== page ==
pain & seizures

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   Posted 12/4/2013 11:40 AM (GMT -7)   
I agree, it sounds like syncope to me. I used to faint occasionally for no discernible reason. I did it one time when I was up for the first time after surgery. I was in a wheelchair with my leg extended in front of me, so I couldn't fall or lie down. As I regained consciousness I was aware that I was having tonic-clonic seizure activity. Simply put, we faint because for whatever reason our brains aren't getting enough blood; if we can't get our heads down to remedy the situation we convulse. I've never had a seizure in my life except for that episode.
Ulcerative colitis diagnosed in 2001; symptoms as early as 1992. Currently in 7th year of remission with Remicade.
Inflammatory osteoarthritis; osteonecrosis from steroids
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Eczema, darn it!
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Date Joined Jan 2014
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   Posted 1/5/2014 3:41 PM (GMT -7)   
I have had about 20 or 25 fainting/seizure/convulsion episodes all together I think. As a child, my mother told me that I frequently suffered from convulsions.

As a teenager and adult, these episodes were always triggered by extreme pain (broken bones etc - I have always been a keen sportsperson).

The latest one was two days ago and I am still feeling ill. It was very frightening as I awoke not knowing who I was, where I was or who was in the room with me. I had been undergoing a procedure to drain fluid from my knee after skiing which the non-english speaking doctor was doing it without anaesthetic as I had tried to explain that adrenaline in local anaesthetic caused me heart palpitation.

As she drained the fluid the pain became worse and worse to the point that I couldn't bear it and started to see the flashing lights that signal the onset of a fainting episode. I was laying down on a bed with the back-rest raised. I told the doctor to stop and that I was going to faint and I don't think that she understood me as the last thing I remember was her saying "almost finished".

Apparently I suffered a bad siezure because when I fainted only myself and the doctor were present but on coming round, there were about four people in the room, one was putting an injection in my right arm (adrenaline I think!) and another had already attached a drip to my left arm and they told me that they had summoned an ambulance as I had had a seizure.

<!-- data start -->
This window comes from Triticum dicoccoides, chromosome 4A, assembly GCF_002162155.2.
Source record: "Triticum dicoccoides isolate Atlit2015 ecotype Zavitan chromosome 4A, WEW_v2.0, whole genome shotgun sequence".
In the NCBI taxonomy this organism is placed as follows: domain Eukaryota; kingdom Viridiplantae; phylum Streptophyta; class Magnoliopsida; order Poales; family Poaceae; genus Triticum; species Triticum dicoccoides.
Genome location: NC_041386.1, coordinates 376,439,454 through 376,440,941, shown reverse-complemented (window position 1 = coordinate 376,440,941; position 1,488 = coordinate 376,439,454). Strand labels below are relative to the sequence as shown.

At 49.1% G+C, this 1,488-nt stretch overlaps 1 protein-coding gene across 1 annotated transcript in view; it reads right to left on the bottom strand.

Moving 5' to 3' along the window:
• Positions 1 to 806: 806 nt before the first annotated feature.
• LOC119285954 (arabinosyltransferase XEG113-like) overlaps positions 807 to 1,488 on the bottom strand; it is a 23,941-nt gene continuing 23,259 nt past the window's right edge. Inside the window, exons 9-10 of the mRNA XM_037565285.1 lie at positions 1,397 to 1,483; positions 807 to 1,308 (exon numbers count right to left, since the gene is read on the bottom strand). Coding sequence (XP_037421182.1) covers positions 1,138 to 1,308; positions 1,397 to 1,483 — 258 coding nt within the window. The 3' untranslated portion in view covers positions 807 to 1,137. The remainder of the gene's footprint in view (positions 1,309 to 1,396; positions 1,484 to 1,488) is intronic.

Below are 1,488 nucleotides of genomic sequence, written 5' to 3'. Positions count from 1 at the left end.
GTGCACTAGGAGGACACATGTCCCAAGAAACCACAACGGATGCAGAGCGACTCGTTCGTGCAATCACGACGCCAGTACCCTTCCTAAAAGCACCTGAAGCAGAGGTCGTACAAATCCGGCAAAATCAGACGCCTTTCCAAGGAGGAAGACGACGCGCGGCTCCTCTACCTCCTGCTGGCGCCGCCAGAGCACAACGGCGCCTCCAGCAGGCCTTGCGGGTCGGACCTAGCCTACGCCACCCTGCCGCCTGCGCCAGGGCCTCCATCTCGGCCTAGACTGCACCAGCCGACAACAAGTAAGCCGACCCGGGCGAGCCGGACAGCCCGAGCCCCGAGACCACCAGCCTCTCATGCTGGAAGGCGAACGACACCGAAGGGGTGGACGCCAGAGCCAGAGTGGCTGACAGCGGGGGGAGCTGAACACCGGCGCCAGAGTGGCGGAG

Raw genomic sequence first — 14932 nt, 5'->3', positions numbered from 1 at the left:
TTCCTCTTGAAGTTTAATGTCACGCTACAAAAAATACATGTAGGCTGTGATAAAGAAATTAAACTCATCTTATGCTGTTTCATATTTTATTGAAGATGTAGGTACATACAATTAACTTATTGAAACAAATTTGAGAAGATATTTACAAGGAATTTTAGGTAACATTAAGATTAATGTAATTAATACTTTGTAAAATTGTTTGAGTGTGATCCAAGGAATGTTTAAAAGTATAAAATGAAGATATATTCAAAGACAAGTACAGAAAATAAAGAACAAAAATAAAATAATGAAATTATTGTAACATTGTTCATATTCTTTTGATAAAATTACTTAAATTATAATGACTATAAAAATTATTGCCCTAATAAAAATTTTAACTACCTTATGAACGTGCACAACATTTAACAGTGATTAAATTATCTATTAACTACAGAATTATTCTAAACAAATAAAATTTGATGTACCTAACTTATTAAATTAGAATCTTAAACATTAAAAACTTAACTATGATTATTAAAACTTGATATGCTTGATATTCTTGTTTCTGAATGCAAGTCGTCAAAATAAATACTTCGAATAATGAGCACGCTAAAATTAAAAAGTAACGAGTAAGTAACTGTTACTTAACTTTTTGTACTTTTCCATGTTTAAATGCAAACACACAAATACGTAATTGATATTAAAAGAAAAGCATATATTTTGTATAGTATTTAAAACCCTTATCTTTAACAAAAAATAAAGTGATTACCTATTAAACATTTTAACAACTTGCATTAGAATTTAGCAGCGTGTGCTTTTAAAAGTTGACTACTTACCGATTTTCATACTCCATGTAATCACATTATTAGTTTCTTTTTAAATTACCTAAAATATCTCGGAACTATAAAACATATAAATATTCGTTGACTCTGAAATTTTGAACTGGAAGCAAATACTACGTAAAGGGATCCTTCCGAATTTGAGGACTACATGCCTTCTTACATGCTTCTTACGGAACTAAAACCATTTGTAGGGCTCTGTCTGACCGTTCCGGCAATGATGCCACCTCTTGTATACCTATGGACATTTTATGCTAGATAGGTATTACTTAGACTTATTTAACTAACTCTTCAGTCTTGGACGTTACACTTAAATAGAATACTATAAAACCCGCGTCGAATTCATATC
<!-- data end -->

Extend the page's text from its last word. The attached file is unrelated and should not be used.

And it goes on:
At the hospital the doctor talked about an abnormal sinus trace on the ECG and advised me to get checked out with "at rest", "under load" and "long-term" ECG tests. He suspects a heart issue. I am 53 and very fit.

My blood pressure is always very low but at the hospital, over an hour after the seizure, my blood pressure was still only 70/45. I was also vomiting in the ambulance and felt incredibly sick for the next 12 hours.

If anyone has any advise or similar experiences plus treatment I would be really interest to hear!

New Member

Date Joined Feb 2014
Total Posts : 1
   Posted 2/28/2014 1:56 AM (GMT -7)   
Hi I have been reading some posts about people talking about pain induced fits ( not blackouts ) they're called anoxic seizures
My little girl use to have them still does on the odd occasion

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Date Joined Apr 2014
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   Posted 4/17/2014 9:33 AM (GMT -7)   
My granddaughter has had 3 pain induced seizures over the past 2 years. She has had 2 MRI of the brain, and no seizure activity was identified. Her pediatrician called these episodes Reflex Anoxic Seizures, which are paroxysmal, spontaneously-reversing brief episodes of asystole triggered by pain, fear or anxiety. Anoxic seizures are non-epileptic events caused by a reflex asystole due to increased vagal responsiveness. They are often misdiagnosed as epilepsy. He told us if she had another event, leave her alone. She usually passes out, starts shaking, eyes roll, and then she rolls over and throws up. She does not really remember the event. All 3 times she was having stomach pain, most likely caused by constipation, so in other words cramping. Her mother said she does the same thing when she has pain triggers. Doctor said as long as she is not biting her tongue and the events are not causing brain dysfunction that she will likely outgrow it. He does not recommend medication as these events are spontaneous, 3 over a 2 year period. He said if they were happening every day, every hour, etc. then the events would probably be a real seizure event. Hope this helps!

New Member

Date Joined Jan 2015
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   Posted 1/30/2015 1:06 PM (GMT -7)   
My daughter, who is now 39 years old, had 1 seizure at the age of about 6 years old. We were several hundred miles away from home at some friends house. She had gotten a tiny cut on a finger. The man of the house put some mercurochrome (monkey blood) on the cut and the pain caused her to go into a seizure. That was the only one she has ever had, but from that experience, I think that sometimes seizures can be caused by sudden sharp pain.